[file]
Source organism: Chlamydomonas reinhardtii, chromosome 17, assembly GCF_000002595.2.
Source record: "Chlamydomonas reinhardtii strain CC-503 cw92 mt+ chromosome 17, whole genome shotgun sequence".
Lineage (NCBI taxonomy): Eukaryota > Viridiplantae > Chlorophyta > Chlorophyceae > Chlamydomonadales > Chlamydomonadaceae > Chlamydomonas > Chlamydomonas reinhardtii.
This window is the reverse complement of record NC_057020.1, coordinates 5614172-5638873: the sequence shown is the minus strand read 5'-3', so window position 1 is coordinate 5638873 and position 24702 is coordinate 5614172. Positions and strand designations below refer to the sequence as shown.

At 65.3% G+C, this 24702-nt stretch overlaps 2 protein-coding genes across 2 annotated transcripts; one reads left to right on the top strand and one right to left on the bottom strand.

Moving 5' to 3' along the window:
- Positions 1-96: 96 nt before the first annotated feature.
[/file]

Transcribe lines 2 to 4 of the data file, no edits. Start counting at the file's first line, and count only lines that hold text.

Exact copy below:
Source record: "Chlamydomonas reinhardtii strain CC-503 cw92 mt+ chromosome 17, whole genome shotgun sequence".
Lineage (NCBI taxonomy): Eukaryota > Viridiplantae > Chlorophyta > Chlorophyceae > Chlamydomonadales > Chlamydomonadaceae > Chlamydomonas > Chlamydomonas reinhardtii.
This window is the reverse complement of record NC_057020.1, coordinates 5614172-5638873: the sequence shown is the minus strand read 5'-3', so window position 1 is coordinate 5638873 and position 24702 is coordinate 5614172. Positions and strand designations below refer to the sequence as shown.